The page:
Living With Hemophilia: Identification and Diagnosis


Doris V. Quon, MD, helps patient Eric Mamos share the story of his diagnosis of hemophilia at an early age and review the symptoms associated with this disease.


Doris V. Quon, MD: My name is Doris Quon, and I’m the medical director of the hemophilia treatment center at the Orthopedic Institute for Children. I’m joined today by Eric Mamos, who is one of my patients. Eric, can you please share the story about how you were diagnosed with hemophilia?

Eric Mamos: First, Doris, thanks for having me on. I was born in 1976, and I have a brother who is 5 years older. It was more about him being diagnosed with hemophilia. That was a surprise, but when I started to come along, they had a pretty good feeling. I think it was a 50/50 chance that I would be a hemophiliac. I’m not sure if they did any testing or anything specific, but they were pretty confident that I was going to come out a hemophiliac from day 1.

Doris V. Quon, MD: Prior to David, your brother, there was no family history of hemophilia.

Eric Mamos: No, they tried to trace it on my mom’s side and my dad’s side, or on her dad’s side, but they could not find anybody else who was a hemophiliac.

Doris V. Quon, MD: Do you remember, or were you ever told, how David was diagnosed? Was it bleeding with circumcision?

Eric Mamos: Yes, that’s it exactly.

Doris V. Quon, MD: That’s actually a fairly common way that patients with hemophilia are diagnosed. Circumcision occurs, there’s no family history, and the patient develops excessive bleeding.

Eric Mamos: Right. I never asked my mom this, but I wonder if the mohel had quite a bit of a surprise when he did his job because I don’t think it happened in a hospital setting. I’d have to go back and ask her.

Doris V. Quon, MD: So then, were you circumcised?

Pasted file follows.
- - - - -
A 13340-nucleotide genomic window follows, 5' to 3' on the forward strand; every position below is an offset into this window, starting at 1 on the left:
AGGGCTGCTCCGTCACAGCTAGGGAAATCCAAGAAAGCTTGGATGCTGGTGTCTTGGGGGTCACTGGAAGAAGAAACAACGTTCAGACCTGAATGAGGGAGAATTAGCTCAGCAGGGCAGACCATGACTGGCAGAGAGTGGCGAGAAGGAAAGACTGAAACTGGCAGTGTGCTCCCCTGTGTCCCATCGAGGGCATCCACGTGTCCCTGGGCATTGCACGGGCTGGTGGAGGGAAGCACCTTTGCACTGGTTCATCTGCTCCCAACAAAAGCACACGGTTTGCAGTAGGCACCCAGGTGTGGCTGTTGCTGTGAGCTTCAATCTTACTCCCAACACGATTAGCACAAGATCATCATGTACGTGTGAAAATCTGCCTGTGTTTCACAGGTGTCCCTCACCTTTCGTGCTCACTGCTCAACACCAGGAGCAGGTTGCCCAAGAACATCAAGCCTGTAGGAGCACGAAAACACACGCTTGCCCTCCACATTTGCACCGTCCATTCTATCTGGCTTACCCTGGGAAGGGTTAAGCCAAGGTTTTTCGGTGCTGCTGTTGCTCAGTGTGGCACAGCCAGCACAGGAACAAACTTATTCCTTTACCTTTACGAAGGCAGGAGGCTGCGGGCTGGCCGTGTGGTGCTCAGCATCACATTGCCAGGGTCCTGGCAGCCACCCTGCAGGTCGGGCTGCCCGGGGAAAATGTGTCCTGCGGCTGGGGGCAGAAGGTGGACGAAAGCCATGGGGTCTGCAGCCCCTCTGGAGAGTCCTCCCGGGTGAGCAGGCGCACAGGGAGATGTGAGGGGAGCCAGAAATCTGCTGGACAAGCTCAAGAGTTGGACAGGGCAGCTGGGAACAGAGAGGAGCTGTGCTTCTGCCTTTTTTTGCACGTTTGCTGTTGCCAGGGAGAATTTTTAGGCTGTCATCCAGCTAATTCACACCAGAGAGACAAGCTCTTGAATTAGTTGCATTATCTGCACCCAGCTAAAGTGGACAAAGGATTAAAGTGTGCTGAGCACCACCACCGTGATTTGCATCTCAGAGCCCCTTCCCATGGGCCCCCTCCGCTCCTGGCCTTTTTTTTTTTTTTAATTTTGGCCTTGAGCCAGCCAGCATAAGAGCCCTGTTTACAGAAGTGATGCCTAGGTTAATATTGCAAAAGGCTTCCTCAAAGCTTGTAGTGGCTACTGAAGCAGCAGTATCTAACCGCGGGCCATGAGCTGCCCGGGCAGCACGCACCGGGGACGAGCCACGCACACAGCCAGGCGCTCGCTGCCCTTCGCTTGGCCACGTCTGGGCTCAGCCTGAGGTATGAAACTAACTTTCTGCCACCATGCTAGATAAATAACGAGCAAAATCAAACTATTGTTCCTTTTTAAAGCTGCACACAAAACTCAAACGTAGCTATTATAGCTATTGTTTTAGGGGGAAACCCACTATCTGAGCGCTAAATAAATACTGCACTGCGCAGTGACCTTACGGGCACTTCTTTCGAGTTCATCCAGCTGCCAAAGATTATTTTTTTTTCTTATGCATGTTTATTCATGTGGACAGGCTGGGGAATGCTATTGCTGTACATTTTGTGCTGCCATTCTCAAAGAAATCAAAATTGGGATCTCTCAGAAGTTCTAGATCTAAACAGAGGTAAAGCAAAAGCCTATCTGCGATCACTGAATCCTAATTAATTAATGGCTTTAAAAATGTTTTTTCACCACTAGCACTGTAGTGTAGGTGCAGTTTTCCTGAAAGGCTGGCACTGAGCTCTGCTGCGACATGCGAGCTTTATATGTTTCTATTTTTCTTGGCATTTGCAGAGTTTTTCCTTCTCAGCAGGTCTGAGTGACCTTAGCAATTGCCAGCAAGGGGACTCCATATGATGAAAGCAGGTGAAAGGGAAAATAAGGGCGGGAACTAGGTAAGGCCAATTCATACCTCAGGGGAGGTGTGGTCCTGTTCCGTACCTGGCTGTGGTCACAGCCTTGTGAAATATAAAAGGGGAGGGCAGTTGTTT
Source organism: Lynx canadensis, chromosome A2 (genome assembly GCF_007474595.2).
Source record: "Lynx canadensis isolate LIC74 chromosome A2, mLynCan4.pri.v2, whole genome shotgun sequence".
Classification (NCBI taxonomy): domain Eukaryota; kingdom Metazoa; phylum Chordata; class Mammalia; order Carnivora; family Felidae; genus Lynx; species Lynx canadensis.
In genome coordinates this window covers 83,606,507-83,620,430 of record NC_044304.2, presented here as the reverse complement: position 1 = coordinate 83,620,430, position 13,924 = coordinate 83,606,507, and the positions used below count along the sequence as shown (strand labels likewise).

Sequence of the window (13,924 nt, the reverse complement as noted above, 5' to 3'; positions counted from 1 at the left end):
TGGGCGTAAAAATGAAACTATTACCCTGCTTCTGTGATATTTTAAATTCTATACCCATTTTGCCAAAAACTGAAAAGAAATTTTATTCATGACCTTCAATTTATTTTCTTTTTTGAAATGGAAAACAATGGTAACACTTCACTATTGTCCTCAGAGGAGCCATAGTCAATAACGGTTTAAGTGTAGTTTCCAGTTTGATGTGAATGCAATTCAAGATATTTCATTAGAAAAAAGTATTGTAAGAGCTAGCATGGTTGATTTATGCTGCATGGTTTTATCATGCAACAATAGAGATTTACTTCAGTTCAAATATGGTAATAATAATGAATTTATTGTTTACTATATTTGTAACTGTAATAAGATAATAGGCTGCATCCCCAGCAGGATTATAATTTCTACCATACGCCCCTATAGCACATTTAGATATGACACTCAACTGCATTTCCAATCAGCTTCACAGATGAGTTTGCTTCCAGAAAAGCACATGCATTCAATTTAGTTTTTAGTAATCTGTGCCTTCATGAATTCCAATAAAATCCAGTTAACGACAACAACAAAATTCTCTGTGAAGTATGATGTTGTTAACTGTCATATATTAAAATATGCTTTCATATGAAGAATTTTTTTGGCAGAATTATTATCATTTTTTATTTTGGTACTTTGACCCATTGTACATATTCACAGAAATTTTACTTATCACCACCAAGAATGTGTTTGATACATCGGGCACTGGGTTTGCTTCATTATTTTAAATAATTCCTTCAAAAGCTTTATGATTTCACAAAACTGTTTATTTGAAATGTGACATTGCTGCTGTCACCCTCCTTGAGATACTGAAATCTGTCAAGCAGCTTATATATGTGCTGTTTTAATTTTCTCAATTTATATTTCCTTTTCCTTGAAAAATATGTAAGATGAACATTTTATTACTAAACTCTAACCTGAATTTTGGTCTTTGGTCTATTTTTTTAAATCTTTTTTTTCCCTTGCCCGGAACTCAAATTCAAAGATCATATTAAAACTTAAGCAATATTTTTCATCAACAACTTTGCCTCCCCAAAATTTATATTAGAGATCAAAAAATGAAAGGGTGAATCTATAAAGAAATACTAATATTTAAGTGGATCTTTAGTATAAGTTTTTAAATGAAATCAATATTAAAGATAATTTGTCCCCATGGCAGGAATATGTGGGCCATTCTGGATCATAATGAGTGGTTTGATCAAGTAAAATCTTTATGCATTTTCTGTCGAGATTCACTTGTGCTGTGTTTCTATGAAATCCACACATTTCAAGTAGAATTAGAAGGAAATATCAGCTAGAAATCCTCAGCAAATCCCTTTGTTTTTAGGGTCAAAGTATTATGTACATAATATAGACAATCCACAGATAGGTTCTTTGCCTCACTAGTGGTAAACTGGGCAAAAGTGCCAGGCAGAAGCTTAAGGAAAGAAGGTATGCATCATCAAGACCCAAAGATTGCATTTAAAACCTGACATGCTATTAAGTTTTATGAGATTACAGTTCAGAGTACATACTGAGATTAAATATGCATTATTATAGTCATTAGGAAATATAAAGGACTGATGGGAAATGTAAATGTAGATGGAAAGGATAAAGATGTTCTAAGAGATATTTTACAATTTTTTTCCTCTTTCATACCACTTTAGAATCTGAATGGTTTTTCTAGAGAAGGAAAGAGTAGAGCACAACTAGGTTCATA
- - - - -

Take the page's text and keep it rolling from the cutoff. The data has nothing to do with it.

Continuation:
Eric Mamos: In a hospital under very tight conditions.

Doris V. Quon, MD: They did it under control. What were your symptoms as a child? You were thought to have hemophilia. They did a controlled circumcision in the hospital. But what symptoms did you go on to have that led to them being sure you had hemophilia?

Eric Mamos: I don’t know. My first memories of a bleed were when my father used to do my shots at the time, which is strange to think about now. He used to do infusions in my foot. The first pain I remember was pain in my hip. I used to have bleeds in my hip, and the reason I remember that is because the only way I would get around the house was by crawling. It was a very distinct memory because I thought, “Wait, why can’t I walk all of a sudden?” There I was, crawling around like I was a Marine on the floor of the kitchen. But I don’t remember before that what was actually confirmed or not confirmed. I don’t know if they had any specific testing they completed, but they knew.

Doris V. Quon, MD: Do you recall any specific traumas or anything that actually put you in the hospital, such as a bad bleed that resulted in you going to the emergency department or having a hospitalization?

Eric Mamos: A few. The most significant was when I was 12, but prior to that when I was visiting my family in Canada, I took a bat to the head and ended up in the emergency department. Again, I don’t have a recollection of it, but everyone said I scared the entire family and it was a whole ordeal. The accident that occurred later, when I went into the hospital, was actually when I was 13, not 12. It was in the summer between 8th and 9th grade, and I had fallen off my bicycle and hit my head on the pavement. It was a big ordeal. I believe the hospital I was taken to told my mom that I had about 10 minutes to live, so she remembers that part, but then I lived. That was very, very traumatic, and I think to this day there are ramifications. I’ve had a few seizures in my life that they don’t know the cause of, but the best guess they have is it’s probably that accident.

Doris V. Quon, MD: You had a head bleed after the biking accident. I remember you telling me about that before.

Eric Mamos: Yes. It was very, very, very traumatic, but more for my family since I don’t remember a lot of it. I remember waking up to a lot of screaming kids because at the time, it was 6 kids per room. It was crazy. It was quite an ordeal.

Doris V. Quon, MD: What symptoms do you now have in terms of your hemophilia and bleeding?

Eric Mamos: I’ve really had 3 of what we call target joints in my life. One was my right elbow, which was a big problem because I insisted on playing basketball for most of my life. As a child, my parents stopped me from playing football, but they couldn’t stop me from playing basketball. I played basketball and paid the price later with my elbow being a problem, and both my ankles have caused significant issues and both are fused now. The surgery I had on my elbow allows me now to rotate my arm, but it still doesn’t go straight. Those are prices I paid, but it was always OK because I got them doing something I love, which was playing sports.

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